Heart rate, skin temperature, appetite - It’s those tell-tale signs we look out for when we’re feeling a little under the weather. But trying to suss out whether you’re getting sick could be a thing of past according to new smartwatch technology which is currently in development.
A team of researchers led by Stanford’s Michael Snyder published the results of a long-term experiment last month, which looked into whether wrist-based gadgets could detect and even monitor disease.
Approximately forty-three people took part in a two-year experiment, which consisted of a series of different measurements taken on a regular basis. Those measurements were then tied in with events like sleep trouble, travel, sickness etc.
One test determined that during air travel, people tended to have lower blood oxygen levels, resulting in tiredness and fatigue. Other tests were even able to track signs of onset Lyme disease, as well as sensitivity to insulin.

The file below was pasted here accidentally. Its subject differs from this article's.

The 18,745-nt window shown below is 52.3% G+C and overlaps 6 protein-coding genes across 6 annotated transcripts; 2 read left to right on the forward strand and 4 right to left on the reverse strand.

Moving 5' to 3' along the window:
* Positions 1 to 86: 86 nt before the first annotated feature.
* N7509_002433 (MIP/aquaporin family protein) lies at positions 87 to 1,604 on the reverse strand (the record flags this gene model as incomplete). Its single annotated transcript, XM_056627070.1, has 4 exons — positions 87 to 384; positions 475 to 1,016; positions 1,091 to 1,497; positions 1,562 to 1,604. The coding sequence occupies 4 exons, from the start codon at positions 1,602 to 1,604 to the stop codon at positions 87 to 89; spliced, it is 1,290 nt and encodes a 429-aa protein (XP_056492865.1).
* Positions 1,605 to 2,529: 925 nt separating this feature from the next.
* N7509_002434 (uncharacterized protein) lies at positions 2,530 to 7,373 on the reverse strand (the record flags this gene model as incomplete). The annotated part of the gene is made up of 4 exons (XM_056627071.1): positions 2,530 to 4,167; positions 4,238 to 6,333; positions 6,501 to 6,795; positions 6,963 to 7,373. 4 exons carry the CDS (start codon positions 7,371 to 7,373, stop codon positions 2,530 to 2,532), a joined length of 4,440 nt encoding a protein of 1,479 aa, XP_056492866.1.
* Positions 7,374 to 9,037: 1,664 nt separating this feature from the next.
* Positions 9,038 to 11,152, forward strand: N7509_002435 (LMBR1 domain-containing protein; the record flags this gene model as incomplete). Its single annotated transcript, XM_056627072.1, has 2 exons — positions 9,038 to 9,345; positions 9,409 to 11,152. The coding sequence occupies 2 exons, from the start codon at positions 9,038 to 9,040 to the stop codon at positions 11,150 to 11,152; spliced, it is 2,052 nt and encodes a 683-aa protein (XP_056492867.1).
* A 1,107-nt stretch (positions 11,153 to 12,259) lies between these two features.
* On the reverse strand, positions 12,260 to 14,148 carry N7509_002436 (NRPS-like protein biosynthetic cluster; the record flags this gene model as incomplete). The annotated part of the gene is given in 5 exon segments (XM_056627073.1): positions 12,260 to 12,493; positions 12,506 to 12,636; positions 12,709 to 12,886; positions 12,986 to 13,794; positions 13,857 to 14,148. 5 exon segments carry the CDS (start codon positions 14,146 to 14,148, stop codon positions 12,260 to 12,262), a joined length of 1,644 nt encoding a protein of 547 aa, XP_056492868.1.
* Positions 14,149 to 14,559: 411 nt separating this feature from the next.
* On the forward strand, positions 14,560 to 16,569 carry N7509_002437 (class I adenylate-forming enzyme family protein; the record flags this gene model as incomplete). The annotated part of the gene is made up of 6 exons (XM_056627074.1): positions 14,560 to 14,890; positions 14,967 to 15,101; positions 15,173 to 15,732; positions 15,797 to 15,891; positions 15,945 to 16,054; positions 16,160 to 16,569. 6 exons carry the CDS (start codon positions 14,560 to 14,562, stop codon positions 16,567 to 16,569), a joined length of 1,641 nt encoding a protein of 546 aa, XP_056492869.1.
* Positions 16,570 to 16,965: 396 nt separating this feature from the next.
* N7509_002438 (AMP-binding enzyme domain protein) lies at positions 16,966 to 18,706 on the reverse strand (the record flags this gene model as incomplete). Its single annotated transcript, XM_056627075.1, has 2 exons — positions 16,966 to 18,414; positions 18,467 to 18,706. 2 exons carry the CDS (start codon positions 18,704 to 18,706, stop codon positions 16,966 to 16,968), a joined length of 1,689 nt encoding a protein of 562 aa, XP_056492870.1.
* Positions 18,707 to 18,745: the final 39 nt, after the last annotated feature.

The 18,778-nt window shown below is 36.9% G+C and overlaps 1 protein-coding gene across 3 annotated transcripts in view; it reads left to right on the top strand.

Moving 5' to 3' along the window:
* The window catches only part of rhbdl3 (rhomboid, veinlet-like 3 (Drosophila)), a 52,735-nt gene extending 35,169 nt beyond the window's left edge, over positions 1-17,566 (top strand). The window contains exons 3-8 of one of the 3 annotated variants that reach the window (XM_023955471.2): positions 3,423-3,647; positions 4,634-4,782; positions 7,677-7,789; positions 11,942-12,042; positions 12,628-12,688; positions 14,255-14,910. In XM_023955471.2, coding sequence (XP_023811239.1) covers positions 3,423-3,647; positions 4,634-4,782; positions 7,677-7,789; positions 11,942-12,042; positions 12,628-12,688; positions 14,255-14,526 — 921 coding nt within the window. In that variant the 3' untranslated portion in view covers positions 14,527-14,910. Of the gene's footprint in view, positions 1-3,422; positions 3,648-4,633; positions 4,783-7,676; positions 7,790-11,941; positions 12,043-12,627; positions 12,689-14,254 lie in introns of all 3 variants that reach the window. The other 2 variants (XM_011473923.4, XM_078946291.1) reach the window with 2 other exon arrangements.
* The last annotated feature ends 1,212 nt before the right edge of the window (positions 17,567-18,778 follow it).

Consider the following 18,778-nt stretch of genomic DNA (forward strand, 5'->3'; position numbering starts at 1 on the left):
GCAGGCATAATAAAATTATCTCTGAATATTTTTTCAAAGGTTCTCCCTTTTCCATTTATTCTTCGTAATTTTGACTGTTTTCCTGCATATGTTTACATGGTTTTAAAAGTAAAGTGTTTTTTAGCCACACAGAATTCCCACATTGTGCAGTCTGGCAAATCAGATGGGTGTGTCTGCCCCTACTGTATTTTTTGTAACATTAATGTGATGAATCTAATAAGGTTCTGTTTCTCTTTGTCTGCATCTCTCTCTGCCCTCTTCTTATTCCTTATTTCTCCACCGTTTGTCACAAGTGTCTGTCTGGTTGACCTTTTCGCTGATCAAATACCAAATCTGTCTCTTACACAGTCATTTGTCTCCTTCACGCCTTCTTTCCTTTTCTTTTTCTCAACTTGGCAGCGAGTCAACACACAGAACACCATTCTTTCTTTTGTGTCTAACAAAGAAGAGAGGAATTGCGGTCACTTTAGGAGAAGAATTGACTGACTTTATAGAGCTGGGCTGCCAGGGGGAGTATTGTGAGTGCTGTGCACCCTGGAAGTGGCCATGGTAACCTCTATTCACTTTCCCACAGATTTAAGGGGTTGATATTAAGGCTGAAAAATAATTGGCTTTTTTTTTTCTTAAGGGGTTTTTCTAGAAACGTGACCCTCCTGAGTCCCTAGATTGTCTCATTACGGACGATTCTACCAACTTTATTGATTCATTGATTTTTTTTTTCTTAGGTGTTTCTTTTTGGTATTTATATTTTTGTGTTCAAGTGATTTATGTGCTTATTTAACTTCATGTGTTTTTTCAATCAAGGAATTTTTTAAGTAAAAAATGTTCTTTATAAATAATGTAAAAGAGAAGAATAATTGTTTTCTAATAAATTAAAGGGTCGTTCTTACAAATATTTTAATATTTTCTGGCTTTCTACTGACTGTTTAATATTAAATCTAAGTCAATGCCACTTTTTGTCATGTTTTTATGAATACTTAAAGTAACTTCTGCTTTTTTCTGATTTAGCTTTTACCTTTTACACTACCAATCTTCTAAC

Although they’ve made amazing headway, the team still have a way to go in creating algorithms that monitor health reliably.
They recently had this to say in a paper published in PLOS Biology:
“Overall, these results indicate that portable biosensors provide useful information for monitoring personal activities and physiology, and are likely to play an important role in managing health and enabling affordable health care access to groups traditionally limited by socioeconomic class or remote geography”.
Smartwatches of the future
This means your smartwatch could predict you getting sick hours or even days before in the not so distant future. And although it may not offer a full diagnosis, it’ll will warn you that readings are outside the norm.
So who knows, in a couple of years your smartwatch might order you to get a good night’s sleep if it detects a cold on the horizon.
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